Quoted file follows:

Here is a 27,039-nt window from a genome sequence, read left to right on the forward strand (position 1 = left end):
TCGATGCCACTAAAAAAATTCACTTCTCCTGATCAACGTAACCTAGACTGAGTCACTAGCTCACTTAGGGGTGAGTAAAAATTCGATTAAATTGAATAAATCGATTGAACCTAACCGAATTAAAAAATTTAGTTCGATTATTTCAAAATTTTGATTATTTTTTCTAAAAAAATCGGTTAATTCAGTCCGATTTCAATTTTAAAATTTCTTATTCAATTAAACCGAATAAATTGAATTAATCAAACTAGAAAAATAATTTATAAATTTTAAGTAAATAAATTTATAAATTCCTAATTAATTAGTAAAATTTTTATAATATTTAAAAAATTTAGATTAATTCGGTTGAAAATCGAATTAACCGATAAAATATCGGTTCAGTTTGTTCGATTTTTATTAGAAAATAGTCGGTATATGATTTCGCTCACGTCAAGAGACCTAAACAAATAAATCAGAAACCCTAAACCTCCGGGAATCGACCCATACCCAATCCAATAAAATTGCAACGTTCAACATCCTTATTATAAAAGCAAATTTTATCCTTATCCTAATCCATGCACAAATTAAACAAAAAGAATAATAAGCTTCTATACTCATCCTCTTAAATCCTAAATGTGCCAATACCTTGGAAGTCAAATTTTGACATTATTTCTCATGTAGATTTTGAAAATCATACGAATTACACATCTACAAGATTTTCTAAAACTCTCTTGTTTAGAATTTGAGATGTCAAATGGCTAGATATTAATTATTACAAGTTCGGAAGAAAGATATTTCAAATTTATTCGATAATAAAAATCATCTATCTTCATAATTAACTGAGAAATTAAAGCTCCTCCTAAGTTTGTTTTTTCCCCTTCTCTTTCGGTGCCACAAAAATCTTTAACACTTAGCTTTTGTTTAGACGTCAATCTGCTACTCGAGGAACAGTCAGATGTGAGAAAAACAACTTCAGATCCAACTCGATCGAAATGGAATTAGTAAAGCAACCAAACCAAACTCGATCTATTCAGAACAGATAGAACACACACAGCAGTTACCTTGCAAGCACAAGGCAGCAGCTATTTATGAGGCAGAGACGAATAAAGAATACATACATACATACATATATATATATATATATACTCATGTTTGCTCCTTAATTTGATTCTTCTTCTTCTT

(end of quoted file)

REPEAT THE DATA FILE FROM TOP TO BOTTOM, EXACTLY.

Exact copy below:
Here is a 27,039-nt window from a genome sequence, read left to right on the forward strand (position 1 = left end):
TCGATGCCACTAAAAAAATTCACTTCTCCTGATCAACGTAACCTAGACTGAGTCACTAGCTCACTTAGGGGTGAGTAAAAATTCGATTAAATTGAATAAATCGATTGAACCTAACCGAATTAAAAAATTTAGTTCGATTATTTCAAAATTTTGATTATTTTTTCTAAAAAAATCGGTTAATTCAGTCCGATTTCAATTTTAAAATTTCTTATTCAATTAAACCGAATAAATTGAATTAATCAAACTAGAAAAATAATTTATAAATTTTAAGTAAATAAATTTATAAATTCCTAATTAATTAGTAAAATTTTTATAATATTTAAAAAATTTAGATTAATTCGGTTGAAAATCGAATTAACCGATAAAATATCGGTTCAGTTTGTTCGATTTTTATTAGAAAATAGTCGGTATATGATTTCGCTCACGTCAAGAGACCTAAACAAATAAATCAGAAACCCTAAACCTCCGGGAATCGACCCATACCCAATCCAATAAAATTGCAACGTTCAACATCCTTATTATAAAAGCAAATTTTATCCTTATCCTAATCCATGCACAAATTAAACAAAAAGAATAATAAGCTTCTATACTCATCCTCTTAAATCCTAAATGTGCCAATACCTTGGAAGTCAAATTTTGACATTATTTCTCATGTAGATTTTGAAAATCATACGAATTACACATCTACAAGATTTTCTAAAACTCTCTTGTTTAGAATTTGAGATGTCAAATGGCTAGATATTAATTATTACAAGTTCGGAAGAAAGATATTTCAAATTTATTCGATAATAAAAATCATCTATCTTCATAATTAACTGAGAAATTAAAGCTCCTCCTAAGTTTGTTTTTTCCCCTTCTCTTTCGGTGCCACAAAAATCTTTAACACTTAGCTTTTGTTTAGACGTCAATCTGCTACTCGAGGAACAGTCAGATGTGAGAAAAACAACTTCAGATCCAACTCGATCGAAATGGAATTAGTAAAGCAACCAAACCAAACTCGATCTATTCAGAACAGATAGAACACACACAGCAGTTACCTTGCAAGCACAAGGCAGCAGCTATTTATGAGGCAGAGACGAATAAAGAATACATACATACATACATATATATATATATATATACTCATGTTTGCTCCTTAATTTGATTCTTCTTCTTCTT